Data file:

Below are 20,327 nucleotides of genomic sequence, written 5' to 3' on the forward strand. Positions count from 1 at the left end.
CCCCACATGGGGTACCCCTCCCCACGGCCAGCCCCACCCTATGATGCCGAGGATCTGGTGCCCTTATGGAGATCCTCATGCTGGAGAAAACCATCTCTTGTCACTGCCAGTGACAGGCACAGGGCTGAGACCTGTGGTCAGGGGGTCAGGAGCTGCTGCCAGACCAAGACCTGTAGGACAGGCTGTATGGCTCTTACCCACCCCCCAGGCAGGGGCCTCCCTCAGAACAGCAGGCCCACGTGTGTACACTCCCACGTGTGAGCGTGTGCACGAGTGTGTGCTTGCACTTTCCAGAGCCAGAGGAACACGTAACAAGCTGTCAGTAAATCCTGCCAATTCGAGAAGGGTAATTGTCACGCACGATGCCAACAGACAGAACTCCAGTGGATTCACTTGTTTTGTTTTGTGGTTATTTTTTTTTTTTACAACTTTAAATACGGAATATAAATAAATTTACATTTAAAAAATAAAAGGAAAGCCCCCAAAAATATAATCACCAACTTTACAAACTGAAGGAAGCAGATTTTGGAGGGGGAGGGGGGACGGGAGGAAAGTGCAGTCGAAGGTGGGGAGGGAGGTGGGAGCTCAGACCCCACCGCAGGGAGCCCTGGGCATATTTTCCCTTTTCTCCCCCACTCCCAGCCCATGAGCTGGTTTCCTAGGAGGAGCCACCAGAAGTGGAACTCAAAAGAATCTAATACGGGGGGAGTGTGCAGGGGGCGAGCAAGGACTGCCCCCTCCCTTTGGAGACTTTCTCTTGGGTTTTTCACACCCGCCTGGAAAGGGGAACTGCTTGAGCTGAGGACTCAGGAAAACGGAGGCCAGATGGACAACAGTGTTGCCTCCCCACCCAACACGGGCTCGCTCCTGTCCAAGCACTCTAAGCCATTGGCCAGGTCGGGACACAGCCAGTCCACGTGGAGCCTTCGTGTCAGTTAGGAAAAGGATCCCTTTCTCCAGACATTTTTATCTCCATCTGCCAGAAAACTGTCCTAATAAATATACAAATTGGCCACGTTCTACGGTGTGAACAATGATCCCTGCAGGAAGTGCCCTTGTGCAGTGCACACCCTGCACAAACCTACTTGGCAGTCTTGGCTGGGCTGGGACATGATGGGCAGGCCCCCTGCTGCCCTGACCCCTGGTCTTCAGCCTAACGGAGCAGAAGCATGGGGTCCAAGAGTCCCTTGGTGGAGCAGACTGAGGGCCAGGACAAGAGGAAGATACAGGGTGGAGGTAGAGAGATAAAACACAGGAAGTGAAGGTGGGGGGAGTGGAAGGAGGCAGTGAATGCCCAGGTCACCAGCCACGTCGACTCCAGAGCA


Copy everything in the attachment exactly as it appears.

Below are 20,327 nucleotides of genomic sequence, written 5' to 3' on the forward strand. Positions count from 1 at the left end.
CCCCACATGGGGTACCCCTCCCCACGGCCAGCCCCACCCTATGATGCCGAGGATCTGGTGCCCTTATGGAGATCCTCATGCTGGAGAAAACCATCTCTTGTCACTGCCAGTGACAGGCACAGGGCTGAGACCTGTGGTCAGGGGGTCAGGAGCTGCTGCCAGACCAAGACCTGTAGGACAGGCTGTATGGCTCTTACCCACCCCCCAGGCAGGGGCCTCCCTCAGAACAGCAGGCCCACGTGTGTACACTCCCACGTGTGAGCGTGTGCACGAGTGTGTGCTTGCACTTTCCAGAGCCAGAGGAACACGTAACAAGCTGTCAGTAAATCCTGCCAATTCGAGAAGGGTAATTGTCACGCACGATGCCAACAGACAGAACTCCAGTGGATTCACTTGTTTTGTTTTGTGGTTATTTTTTTTTTTTACAACTTTAAATACGGAATATAAATAAATTTACATTTAAAAAATAAAAGGAAAGCCCCCAAAAATATAATCACCAACTTTACAAACTGAAGGAAGCAGATTTTGGAGGGGGAGGGGGGACGGGAGGAAAGTGCAGTCGAAGGTGGGGAGGGAGGTGGGAGCTCAGACCCCACCGCAGGGAGCCCTGGGCATATTTTCCCTTTTCTCCCCCACTCCCAGCCCATGAGCTGGTTTCCTAGGAGGAGCCACCAGAAGTGGAACTCAAAAGAATCTAATACGGGGGGAGTGTGCAGGGGGCGAGCAAGGACTGCCCCCTCCCTTTGGAGACTTTCTCTTGGGTTTTTCACACCCGCCTGGAAAGGGGAACTGCTTGAGCTGAGGACTCAGGAAAACGGAGGCCAGATGGACAACAGTGTTGCCTCCCCACCCAACACGGGCTCGCTCCTGTCCAAGCACTCTAAGCCATTGGCCAGGTCGGGACACAGCCAGTCCACGTGGAGCCTTCGTGTCAGTTAGGAAAAGGATCCCTTTCTCCAGACATTTTTATCTCCATCTGCCAGAAAACTGTCCTAATAAATATACAAATTGGCCACGTTCTACGGTGTGAACAATGATCCCTGCAGGAAGTGCCCTTGTGCAGTGCACACCCTGCACAAACCTACTTGGCAGTCTTGGCTGGGCTGGGACATGATGGGCAGGCCCCCTGCTGCCCTGACCCCTGGTCTTCAGCCTAACGGAGCAGAAGCATGGGGTCCAAGAGTCCCTTGGTGGAGCAGACTGAGGGCCAGGACAAGAGGAAGATACAGGGTGGAGGTAGAGAGATAAAACACAGGAAGTGAAGGTGGGGGGAGTGGAAGGAGGCAGTGAATGCCCAGGTCACCAGCCACGTCGACTCCAGAGCA